December 2, 2011
Just days before the convicted murderer he defended was sentenced to life in prison, Deputy Public Defender John Klopfenstein filed a complaint against Monterey County and the Public Defender’s office for discrimination and ruining his professional reputation. He alleges superiors removed him from his job duties as an act of retaliation for being an alcoholic, which is considered a disability under the Americans with Disabilities Act.
Klopfenstein had been defending Ramon Rios, who today was sentenced to three consecutive life terms. Rios is convicted of shooting and killing his wife, her cousin, and his 12-year-old son then fleeing to Mexico, where he hid under an assumed name until a relative turned him in and he was extradited last year.
Over July 4th weekend, while on a short break from the trial, Klopfenstein was arrested on suspicion of drunk driving—he had "suffered a relapse of his disability during non-working hours," according to the complaint. County Public Defender James Egar then initiated a review of Klopfenstein’s job performance and tried to get him removed from the Rios case on grounds that he was unfit to defend a client, but Judge Pamela Butler ruled Klopfenstein could finish the trial.
Still, about three weeks after the arrest, Klopfenstein was placed on paid administrative leave, which according to county code should last no more than 20 days. According to the claim, he’s still on paid leave more than four months later. He pleaded no contest in the DUI case, and was sentenced yesterday to five days in jail (which can be fulfilled through a work release program) and a $1,800 fine.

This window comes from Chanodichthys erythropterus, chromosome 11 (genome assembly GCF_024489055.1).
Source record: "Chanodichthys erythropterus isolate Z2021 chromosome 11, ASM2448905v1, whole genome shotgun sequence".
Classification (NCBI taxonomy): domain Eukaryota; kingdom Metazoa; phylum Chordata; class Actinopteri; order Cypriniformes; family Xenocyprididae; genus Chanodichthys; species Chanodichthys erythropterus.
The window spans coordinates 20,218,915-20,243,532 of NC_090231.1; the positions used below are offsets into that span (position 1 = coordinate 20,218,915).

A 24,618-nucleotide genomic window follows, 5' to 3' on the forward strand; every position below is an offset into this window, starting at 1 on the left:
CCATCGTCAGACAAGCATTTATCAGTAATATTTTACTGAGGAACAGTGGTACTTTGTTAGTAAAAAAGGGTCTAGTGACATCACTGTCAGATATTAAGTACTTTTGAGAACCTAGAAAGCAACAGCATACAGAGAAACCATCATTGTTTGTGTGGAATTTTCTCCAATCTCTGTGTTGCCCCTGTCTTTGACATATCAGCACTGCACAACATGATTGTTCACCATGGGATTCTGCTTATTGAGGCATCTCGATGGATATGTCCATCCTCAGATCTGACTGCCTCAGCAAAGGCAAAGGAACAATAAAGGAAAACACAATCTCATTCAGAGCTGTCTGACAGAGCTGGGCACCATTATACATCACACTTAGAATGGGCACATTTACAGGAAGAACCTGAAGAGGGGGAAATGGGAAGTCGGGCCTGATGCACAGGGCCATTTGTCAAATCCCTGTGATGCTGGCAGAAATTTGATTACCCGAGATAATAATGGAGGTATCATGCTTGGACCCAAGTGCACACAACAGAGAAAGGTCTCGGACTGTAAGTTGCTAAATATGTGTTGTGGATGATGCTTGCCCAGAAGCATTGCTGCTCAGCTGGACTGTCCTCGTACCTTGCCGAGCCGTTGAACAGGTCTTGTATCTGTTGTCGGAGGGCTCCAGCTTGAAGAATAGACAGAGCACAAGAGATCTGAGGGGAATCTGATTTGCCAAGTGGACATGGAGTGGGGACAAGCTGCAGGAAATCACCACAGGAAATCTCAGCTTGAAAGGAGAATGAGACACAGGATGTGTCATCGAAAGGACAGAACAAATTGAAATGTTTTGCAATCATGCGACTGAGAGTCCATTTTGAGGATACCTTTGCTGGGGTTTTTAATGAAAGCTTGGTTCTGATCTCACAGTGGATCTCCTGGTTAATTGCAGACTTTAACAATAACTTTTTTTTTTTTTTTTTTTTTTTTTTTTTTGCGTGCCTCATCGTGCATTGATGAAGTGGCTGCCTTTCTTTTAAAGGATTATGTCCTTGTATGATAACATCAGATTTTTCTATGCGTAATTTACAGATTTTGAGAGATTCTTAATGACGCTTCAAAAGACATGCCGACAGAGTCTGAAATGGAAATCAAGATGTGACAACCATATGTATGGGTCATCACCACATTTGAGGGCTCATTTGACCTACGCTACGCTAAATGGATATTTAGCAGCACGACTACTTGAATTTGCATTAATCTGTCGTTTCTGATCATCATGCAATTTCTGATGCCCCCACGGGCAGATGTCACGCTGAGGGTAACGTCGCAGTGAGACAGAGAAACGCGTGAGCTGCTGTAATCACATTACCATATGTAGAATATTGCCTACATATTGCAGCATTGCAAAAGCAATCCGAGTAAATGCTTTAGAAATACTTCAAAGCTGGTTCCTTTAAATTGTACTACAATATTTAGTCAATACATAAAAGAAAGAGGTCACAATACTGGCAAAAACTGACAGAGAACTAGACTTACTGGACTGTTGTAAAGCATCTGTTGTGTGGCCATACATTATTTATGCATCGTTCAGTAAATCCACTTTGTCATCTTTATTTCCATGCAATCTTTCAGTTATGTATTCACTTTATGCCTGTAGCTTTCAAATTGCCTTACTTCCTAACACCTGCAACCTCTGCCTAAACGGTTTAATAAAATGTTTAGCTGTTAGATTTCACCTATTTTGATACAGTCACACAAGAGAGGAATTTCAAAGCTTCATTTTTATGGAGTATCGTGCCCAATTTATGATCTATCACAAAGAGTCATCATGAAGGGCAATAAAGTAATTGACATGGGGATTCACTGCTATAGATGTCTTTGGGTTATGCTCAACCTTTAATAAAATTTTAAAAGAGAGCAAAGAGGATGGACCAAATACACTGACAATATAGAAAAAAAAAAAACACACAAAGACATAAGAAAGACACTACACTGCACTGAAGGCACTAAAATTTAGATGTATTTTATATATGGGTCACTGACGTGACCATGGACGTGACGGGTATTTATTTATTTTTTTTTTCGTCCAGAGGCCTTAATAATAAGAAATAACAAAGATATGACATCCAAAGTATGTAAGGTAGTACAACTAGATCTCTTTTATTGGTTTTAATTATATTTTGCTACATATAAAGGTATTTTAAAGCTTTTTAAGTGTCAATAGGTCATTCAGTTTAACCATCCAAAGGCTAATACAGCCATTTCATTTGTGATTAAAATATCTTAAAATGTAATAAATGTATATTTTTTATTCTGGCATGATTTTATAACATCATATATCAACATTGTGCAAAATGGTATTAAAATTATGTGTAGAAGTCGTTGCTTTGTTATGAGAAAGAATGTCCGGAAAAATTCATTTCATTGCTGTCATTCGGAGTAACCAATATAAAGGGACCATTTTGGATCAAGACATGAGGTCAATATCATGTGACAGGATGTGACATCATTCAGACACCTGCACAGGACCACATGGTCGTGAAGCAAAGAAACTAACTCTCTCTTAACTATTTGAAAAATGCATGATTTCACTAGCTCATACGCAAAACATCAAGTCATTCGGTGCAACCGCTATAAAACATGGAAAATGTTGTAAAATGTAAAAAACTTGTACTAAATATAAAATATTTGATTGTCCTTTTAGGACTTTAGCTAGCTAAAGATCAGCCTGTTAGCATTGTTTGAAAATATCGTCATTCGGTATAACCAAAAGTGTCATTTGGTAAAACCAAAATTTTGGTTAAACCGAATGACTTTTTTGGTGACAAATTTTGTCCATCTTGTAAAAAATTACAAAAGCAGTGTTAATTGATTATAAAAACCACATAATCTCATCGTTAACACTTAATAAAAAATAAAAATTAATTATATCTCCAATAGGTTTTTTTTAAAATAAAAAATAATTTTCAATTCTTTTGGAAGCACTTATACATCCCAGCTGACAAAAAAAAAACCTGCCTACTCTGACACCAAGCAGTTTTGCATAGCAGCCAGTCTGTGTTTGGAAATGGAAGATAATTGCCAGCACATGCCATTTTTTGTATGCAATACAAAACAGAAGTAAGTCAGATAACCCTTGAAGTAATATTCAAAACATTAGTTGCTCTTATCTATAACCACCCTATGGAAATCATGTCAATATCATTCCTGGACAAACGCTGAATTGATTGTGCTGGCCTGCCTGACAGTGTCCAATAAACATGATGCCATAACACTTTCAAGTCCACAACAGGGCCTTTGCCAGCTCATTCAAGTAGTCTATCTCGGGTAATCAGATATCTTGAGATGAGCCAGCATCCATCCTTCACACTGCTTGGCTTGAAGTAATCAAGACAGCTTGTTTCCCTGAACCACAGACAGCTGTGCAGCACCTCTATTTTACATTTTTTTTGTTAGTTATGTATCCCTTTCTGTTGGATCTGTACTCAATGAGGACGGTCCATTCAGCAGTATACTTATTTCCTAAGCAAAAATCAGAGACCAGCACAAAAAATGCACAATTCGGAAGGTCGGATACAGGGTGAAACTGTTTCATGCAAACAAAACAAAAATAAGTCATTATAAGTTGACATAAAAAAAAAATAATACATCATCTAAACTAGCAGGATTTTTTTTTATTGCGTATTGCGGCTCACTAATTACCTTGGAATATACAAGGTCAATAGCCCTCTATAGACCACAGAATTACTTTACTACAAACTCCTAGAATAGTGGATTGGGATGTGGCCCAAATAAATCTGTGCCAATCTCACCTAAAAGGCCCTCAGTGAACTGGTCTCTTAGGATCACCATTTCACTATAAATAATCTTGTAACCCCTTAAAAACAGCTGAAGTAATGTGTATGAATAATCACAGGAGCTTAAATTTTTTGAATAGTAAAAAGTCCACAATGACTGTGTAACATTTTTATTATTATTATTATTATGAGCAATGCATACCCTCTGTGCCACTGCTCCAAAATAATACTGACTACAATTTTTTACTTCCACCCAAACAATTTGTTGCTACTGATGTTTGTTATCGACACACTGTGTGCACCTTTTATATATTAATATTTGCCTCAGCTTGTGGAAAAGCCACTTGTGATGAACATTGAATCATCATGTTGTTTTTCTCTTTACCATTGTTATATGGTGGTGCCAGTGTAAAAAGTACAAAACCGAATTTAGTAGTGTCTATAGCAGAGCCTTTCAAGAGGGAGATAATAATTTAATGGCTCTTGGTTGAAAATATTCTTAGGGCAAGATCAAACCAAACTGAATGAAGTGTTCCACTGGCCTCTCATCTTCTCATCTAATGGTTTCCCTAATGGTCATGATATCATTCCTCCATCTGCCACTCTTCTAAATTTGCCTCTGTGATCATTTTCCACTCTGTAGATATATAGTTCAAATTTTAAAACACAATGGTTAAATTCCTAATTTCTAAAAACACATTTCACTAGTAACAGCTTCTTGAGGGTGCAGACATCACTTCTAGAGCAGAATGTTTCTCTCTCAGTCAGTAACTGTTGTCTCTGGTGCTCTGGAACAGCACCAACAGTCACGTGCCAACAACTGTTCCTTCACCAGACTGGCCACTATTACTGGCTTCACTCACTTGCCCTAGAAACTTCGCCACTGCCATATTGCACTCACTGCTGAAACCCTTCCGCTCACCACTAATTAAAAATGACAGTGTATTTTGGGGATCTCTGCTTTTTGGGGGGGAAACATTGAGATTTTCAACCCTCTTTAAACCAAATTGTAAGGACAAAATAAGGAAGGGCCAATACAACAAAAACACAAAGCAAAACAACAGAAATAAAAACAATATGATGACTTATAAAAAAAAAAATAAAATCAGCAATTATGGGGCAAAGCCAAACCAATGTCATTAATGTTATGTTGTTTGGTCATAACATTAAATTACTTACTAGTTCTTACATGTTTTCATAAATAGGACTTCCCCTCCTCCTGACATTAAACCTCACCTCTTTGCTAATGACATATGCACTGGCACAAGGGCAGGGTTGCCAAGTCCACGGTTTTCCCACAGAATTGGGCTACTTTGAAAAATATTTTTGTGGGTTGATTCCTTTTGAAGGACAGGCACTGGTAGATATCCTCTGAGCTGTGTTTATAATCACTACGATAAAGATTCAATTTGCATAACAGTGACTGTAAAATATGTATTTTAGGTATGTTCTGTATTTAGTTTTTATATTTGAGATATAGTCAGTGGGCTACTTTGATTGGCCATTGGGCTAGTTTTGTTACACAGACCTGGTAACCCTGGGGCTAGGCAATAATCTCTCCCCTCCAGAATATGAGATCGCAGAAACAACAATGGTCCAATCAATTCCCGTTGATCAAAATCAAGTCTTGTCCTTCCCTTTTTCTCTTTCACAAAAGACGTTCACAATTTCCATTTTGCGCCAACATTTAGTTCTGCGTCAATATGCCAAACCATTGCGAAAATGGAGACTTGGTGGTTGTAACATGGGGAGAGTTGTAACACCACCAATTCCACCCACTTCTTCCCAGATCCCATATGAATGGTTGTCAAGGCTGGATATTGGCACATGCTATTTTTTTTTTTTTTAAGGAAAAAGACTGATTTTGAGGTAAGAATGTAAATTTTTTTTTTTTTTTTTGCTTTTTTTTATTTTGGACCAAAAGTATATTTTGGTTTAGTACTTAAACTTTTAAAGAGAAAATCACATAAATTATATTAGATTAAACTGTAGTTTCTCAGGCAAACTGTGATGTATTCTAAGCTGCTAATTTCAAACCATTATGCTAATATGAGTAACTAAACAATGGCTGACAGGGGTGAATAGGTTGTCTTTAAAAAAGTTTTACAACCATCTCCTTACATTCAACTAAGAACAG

In the claim filed Nov. 29, he alleges Monterey County and Egar discriminated against him on the basis that alcoholism is a disability, and violated his right to privacy in disclosing confidential medical information regarding alcohol use.
“There is no evidence that alcohol use ever effected his work,” says Klopfenstein’s attorney, Michelle Welsh. She says of many disability cases she’s worked on, the disciplinary actions taken against her client are the most egregious. Egar moved repeatedly to have the Rios case reheard with a new defense attorney, but Butler denied all of his motions that implicated Klopfenstein's work for being subpar.
“The appropriate response [to alcoholism] would be accommodation and assistance, not suspensions and disciplinary actions and threats,” Welsh says. Egar did not return calls for comment on Friday.
Klopfenstien is seeking unspecified damages, but Welsh says he’s interested mostly in getting back to work. The public defender’s office has also caused “severe emotional distress, pain and loss of reputation in the community,” according to the complaint. If the county doesn’t put him back to work, Welsh says he’s considering filing a lawsuit.
He also hasn’t had a single drink since the 4th of July weekend, Welsh adds. “I don’t know how many others in the entire court system could say that.”
The County Board of Supervisors is scheduled to discuss the claim in closed session Dec. 13.